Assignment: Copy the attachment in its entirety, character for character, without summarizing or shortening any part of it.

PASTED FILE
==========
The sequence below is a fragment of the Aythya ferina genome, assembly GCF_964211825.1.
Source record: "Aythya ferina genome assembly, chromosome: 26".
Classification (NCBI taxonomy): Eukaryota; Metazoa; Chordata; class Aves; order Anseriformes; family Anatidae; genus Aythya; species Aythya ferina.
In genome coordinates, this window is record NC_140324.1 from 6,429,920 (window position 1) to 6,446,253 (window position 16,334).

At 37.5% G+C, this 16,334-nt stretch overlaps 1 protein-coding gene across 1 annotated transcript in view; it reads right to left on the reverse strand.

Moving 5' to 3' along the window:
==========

The sequence below is a fragment of the Aythya ferina genome, assembly GCF_964211825.1.
Source record: "Aythya ferina genome assembly, chromosome: 26".
Classification (NCBI taxonomy): Eukaryota; Metazoa; Chordata; class Aves; order Anseriformes; family Anatidae; genus Aythya; species Aythya ferina.
In genome coordinates, this window is record NC_140324.1 from 6,429,920 (window position 1) to 6,446,253 (window position 16,334).

At 37.5% G+C, this 16,334-nt stretch overlaps 1 protein-coding gene across 1 annotated transcript in view; it reads right to left on the reverse strand.

Moving 5' to 3' along the window: